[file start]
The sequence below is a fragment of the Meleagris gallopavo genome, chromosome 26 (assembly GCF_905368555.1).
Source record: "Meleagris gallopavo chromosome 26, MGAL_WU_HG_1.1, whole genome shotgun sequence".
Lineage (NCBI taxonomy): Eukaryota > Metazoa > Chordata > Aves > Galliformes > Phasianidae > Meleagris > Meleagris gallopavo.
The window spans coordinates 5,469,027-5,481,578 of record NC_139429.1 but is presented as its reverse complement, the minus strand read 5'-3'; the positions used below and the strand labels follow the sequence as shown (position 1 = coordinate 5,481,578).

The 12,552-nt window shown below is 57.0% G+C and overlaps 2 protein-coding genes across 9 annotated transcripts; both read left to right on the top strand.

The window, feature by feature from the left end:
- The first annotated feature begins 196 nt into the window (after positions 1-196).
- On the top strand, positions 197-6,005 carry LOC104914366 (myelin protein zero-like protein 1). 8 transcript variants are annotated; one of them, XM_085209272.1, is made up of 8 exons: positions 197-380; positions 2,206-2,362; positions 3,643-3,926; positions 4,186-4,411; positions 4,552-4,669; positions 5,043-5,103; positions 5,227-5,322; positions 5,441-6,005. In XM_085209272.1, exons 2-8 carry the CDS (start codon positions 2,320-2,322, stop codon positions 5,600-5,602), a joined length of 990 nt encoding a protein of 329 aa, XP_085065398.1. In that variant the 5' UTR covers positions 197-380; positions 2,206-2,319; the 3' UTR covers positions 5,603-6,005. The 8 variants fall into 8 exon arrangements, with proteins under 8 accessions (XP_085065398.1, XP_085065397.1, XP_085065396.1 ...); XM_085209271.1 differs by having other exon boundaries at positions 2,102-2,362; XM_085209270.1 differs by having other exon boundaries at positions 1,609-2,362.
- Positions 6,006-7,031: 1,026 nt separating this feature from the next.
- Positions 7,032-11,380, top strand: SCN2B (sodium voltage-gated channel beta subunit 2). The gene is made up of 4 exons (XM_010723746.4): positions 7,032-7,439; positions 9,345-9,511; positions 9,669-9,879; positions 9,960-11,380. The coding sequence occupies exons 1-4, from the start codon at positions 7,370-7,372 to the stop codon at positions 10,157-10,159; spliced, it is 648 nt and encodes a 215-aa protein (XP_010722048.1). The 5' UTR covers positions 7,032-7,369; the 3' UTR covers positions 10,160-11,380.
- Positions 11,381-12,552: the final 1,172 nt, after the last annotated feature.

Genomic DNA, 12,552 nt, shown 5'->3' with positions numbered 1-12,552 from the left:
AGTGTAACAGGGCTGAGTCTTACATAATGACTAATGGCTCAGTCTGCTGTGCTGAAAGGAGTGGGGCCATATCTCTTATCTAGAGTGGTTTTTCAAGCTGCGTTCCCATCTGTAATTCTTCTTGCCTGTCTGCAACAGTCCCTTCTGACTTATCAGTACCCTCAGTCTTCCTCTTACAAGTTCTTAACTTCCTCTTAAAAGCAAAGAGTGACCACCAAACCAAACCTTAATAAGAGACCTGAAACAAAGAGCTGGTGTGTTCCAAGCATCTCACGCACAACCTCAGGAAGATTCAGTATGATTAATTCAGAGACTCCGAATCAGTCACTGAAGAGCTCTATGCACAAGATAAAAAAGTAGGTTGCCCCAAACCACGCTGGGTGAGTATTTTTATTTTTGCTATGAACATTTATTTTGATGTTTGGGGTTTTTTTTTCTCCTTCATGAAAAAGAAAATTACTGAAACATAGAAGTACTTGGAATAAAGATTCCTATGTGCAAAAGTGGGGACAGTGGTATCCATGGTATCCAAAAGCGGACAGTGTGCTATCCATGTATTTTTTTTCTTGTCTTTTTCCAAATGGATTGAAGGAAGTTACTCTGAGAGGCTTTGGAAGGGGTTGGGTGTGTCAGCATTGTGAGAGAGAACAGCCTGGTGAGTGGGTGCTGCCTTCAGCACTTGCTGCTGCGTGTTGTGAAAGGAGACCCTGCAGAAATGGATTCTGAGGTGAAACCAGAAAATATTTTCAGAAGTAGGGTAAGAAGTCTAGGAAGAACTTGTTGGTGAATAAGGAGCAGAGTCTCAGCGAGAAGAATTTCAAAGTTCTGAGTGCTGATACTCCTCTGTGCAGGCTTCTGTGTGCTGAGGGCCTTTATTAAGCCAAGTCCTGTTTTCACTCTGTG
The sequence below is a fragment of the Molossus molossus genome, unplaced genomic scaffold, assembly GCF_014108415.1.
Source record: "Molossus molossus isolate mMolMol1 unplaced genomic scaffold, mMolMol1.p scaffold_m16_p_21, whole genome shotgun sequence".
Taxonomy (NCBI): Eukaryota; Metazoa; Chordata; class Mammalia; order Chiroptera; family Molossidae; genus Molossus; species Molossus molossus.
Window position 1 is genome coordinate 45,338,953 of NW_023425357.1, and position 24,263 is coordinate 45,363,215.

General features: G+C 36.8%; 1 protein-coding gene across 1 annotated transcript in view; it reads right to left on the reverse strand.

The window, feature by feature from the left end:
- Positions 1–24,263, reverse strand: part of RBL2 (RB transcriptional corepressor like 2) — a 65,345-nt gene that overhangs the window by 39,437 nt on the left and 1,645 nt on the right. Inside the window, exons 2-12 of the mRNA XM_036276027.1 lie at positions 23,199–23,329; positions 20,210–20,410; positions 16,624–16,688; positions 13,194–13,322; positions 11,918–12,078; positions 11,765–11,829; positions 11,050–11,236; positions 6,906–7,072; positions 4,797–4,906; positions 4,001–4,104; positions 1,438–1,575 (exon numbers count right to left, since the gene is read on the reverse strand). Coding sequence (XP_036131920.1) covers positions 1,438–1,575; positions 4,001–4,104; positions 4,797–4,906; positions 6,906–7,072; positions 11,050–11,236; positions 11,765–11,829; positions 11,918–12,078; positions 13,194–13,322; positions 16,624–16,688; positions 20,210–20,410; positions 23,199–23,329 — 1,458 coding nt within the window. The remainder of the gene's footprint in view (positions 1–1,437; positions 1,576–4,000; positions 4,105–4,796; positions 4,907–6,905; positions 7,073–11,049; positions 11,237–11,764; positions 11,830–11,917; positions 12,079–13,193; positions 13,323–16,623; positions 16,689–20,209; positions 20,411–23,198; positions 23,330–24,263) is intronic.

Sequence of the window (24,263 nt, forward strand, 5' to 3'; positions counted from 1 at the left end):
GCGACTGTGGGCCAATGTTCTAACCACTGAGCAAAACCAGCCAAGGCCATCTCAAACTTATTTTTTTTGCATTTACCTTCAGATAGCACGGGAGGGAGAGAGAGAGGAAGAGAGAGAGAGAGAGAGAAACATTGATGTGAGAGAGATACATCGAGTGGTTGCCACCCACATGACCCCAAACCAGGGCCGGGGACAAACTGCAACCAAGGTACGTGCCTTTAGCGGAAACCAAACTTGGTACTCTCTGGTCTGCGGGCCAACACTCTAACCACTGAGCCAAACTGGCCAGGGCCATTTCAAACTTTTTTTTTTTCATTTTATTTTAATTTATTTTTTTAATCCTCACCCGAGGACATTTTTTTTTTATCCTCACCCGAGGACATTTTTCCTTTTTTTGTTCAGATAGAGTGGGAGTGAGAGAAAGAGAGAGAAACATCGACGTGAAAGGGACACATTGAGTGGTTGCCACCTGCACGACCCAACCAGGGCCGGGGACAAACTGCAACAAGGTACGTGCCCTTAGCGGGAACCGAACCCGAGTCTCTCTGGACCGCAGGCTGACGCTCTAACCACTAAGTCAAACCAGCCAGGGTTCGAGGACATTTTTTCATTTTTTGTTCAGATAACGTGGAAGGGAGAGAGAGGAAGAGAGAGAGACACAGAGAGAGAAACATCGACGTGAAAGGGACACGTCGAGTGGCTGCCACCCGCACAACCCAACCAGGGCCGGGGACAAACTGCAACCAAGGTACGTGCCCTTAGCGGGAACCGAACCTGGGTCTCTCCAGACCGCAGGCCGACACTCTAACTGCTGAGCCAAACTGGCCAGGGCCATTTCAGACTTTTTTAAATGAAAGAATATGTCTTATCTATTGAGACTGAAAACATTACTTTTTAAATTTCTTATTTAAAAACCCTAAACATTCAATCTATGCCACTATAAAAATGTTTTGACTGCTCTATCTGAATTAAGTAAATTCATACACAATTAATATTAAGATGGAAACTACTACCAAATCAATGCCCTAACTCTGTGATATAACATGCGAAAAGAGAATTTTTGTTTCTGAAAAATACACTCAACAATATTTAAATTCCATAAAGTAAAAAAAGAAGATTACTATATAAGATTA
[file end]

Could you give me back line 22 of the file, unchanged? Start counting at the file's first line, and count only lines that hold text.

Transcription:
GCGACTGTGGGCCAATGTTCTAACCACTGAGCAAAACCAGCCAAGGCCATCTCAAACTTATTTTTTTTGCATTTACCTTCAGATAGCACGGGAGGGAGAGAGAGAGGAAGAGAGAGAGAGAGAGAGAAACATTGATGTGAGAGAGATACATCGAGTGGTTGCCACCCACATGACCCCAAACCAGGGCCGGGGACAAACTGCAACCAAGGTACGTGCCTTTAGCGGAAACCAAACTTGGTACTCTCTGGTCTGCGGGCCAACACTCTAACCACTGAGCCAAACTGGCCAGGGCCATTTCAAACTTTTTTTTTTTCATTTTATTTTAATTTATTTTTTTAATCCTCACCCGAGGACATTTTTTTTTTATCCTCACCCGAGGACATTTTTCCTTTTTTTGTTCAGATAGAGTGGGAGTGAGAGAAAGAGAGAGAAACATCGACGTGAAAGGGACACATTGAGTGGTTGCCACCTGCACGACCCAACCAGGGCCGGGGACAAACTGCAACAAGGTACGTGCCCTTAGCGGGAACCGAACCCGAGTCTCTCTGGACCGCAGGCTGACGCTCTAACCACTAAGTCAAACCAGCCAGGGTTCGAGGACATTTTTTCATTTTTTGTTCAGATAACGTGGAAGGGAGAGAGAGGAAGAGAGAGAGACACAGAGAGAGAAACATCGACGTGAAAGGGACACGTCGAGTGGCTGCCACCCGCACAACCCAACCAGGGCCGGGGACAAACTGCAACCAAGGTACGTGCCCTTAGCGGGAACCGAACCTGGGTCTCTCCAGACCGCAGGCCGACACTCTAACTGCTGAGCCAAACTGGCCAGGGCCATTTCAGACTTTTTTAAATGAAAGAATATGTCTTATCTATTGAGACTGAAAACATTACTTTTTAAATTTCTTATTTAAAAACCCTAAACATTCAATCTATGCCACTATAAAAATGTTTTGACTGCTCTATCTGAATTAAGTAAATTCATACACAATTAATATTAAGATGGAAACTACTACCAAATCAATGCCCTAACTCTGTGATATAACATGCGAAAAGAGAATTTTTGTTTCTGAAAAATACACTCAACAATATTTAAATTCCATAAAGTAAAAAAAGAAGATTACTATATAAGATTA